North Carolina (18-8 | 9-5) | RPI: 20 | SOS: 9 | – Three straight wins have certainly helped the Tar Heels, and their power numbers suggest they are on fairly solid footing. But the Committee won’t overlook a 2-6 mark vs. Top 50 teams – both victories at home. The closing stretch isn’t easy: it includes games at Clemson and Maryland. And there’s that rematch with Duke on March 9.
Virginia (19-8 | 9-5) | RPI: 65 | SOS: 142 | – The next two weeks are huge for the Cavaliers – beginning with Duke at home on Thursday night. Even with a pile of questionable losses, Virginia has put itself in position for at-large consideration thanks to wins over NC State, North Carolina, Tennessee, and Wisconsin – the latter at the Kohl Center during the Big10-ACC Challenge. But a mediocre finish could still spell trouble. A non-conference SOS ranked above 290 is a major reason why.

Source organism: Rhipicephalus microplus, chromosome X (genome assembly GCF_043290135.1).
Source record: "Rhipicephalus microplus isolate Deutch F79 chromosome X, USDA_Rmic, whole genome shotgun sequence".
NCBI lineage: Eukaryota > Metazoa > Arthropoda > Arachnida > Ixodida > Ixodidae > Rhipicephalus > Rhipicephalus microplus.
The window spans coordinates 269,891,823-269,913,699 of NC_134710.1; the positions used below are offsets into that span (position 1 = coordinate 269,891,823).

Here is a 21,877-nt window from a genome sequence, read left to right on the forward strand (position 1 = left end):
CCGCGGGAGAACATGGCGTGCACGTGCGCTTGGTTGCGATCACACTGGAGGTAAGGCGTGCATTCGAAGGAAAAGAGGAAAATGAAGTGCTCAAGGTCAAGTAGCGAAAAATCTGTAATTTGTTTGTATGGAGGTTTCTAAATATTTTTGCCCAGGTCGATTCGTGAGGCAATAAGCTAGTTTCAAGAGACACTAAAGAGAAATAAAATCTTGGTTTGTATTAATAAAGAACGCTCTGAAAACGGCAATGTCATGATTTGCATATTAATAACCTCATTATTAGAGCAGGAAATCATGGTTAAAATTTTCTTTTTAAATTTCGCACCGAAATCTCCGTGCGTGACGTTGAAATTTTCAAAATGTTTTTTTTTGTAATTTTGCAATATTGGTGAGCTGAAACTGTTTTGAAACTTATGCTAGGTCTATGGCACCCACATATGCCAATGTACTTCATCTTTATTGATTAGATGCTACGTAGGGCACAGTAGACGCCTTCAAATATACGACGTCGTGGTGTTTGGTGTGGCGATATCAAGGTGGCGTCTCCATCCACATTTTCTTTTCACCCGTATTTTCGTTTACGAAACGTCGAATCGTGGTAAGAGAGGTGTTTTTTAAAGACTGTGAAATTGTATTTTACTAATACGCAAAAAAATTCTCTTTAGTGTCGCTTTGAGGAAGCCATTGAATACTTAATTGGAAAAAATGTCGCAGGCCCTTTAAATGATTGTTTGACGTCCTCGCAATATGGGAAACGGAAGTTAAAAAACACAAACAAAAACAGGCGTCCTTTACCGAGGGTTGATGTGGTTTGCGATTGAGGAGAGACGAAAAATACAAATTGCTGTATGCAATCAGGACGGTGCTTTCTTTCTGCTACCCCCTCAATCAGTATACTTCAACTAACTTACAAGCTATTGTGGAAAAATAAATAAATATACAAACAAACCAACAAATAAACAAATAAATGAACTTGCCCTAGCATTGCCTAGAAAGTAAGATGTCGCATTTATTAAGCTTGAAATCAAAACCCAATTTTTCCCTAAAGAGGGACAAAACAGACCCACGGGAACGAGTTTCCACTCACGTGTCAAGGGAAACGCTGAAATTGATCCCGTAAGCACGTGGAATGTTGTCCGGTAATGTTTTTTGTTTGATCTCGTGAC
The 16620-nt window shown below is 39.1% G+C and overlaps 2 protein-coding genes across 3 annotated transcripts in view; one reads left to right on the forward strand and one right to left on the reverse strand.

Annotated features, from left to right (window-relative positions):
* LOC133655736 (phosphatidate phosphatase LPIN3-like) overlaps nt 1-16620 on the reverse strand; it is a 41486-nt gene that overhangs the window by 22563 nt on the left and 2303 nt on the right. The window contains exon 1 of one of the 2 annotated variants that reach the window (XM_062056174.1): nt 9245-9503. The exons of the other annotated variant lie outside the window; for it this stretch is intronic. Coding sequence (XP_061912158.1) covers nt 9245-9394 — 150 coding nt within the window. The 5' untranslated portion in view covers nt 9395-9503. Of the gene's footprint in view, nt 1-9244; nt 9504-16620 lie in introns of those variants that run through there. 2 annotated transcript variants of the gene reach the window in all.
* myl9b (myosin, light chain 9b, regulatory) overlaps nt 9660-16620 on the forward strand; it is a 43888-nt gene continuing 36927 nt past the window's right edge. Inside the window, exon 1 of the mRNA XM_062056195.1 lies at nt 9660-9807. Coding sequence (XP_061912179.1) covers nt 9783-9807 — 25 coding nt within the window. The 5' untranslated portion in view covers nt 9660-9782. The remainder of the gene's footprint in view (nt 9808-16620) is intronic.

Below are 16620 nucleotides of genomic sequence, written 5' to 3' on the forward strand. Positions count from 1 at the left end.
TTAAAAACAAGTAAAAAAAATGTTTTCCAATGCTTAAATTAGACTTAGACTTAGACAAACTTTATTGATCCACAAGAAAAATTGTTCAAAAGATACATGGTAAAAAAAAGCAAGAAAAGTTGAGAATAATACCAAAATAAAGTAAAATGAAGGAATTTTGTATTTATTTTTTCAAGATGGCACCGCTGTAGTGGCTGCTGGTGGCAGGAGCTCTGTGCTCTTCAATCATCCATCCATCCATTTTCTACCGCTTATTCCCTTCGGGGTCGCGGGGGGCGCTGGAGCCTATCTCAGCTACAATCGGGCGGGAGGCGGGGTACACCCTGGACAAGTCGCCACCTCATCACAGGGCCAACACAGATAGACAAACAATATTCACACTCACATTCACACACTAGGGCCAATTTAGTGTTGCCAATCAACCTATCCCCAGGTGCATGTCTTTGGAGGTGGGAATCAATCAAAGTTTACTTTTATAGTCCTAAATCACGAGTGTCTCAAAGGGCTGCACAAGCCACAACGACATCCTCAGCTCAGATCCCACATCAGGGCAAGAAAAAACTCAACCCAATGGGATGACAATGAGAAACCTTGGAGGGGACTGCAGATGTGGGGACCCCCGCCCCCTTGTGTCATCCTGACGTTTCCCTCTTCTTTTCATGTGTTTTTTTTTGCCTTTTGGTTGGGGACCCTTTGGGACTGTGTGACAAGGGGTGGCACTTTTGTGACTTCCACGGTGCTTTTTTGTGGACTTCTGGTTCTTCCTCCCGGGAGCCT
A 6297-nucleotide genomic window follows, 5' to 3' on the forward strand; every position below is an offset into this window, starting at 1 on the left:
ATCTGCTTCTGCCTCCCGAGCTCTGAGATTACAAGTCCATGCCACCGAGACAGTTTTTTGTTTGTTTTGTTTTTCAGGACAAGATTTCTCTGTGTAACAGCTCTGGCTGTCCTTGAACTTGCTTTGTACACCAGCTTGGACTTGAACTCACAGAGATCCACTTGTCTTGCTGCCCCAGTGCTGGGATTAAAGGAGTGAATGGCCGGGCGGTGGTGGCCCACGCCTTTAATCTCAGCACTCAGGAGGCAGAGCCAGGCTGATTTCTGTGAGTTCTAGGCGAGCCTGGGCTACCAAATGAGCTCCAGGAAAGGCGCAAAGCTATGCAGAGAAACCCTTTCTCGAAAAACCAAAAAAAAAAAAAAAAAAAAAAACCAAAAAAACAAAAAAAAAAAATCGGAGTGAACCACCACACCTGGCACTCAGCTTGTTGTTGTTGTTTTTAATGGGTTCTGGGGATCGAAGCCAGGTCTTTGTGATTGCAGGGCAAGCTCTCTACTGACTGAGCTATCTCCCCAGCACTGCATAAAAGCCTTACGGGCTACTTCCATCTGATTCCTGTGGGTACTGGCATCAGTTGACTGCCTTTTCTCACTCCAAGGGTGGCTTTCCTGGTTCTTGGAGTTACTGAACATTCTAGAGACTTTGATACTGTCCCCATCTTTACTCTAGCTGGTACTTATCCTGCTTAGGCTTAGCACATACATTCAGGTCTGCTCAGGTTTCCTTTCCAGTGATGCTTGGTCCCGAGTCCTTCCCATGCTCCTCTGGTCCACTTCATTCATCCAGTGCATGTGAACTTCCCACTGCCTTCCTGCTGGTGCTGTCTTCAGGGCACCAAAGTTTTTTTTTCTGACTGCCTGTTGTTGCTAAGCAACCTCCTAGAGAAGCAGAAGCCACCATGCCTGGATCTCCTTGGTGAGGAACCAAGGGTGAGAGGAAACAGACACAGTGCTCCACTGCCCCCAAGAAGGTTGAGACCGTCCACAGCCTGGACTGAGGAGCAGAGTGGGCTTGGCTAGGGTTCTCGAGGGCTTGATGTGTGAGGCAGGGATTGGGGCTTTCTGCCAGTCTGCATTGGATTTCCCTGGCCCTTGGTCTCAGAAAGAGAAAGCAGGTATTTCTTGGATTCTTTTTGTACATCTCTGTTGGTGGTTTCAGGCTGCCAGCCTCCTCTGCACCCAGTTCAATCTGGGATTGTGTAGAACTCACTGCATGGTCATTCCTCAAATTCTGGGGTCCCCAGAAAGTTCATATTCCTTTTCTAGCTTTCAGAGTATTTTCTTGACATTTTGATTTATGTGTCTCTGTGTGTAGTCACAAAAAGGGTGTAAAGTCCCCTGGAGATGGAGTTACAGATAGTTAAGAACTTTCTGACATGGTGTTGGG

Locks: Syracuse, Louisville, Georgetown, Marquette | Should Be In: Pittsburgh, Notre Dame | Bubble: Cincinnati, Villanova, St. John’s
Cincinnati (19-9 | 7-8) | RPI: 49 | SOS: 26| – After losing three straight and five of six, the Bearcats find themselves moving in the wrong direction. There are plenty of positives – including non-conference wins over Oregon, Iowa State, and Alabama – and no bad losses. But Cincinnati’s final three games now have added importance. They have a solid Connecticut team at home Saturday before a trip to Louisville. A split would be very helpful. Losing both would certainly create some anxious moments heading into the Big East tourney.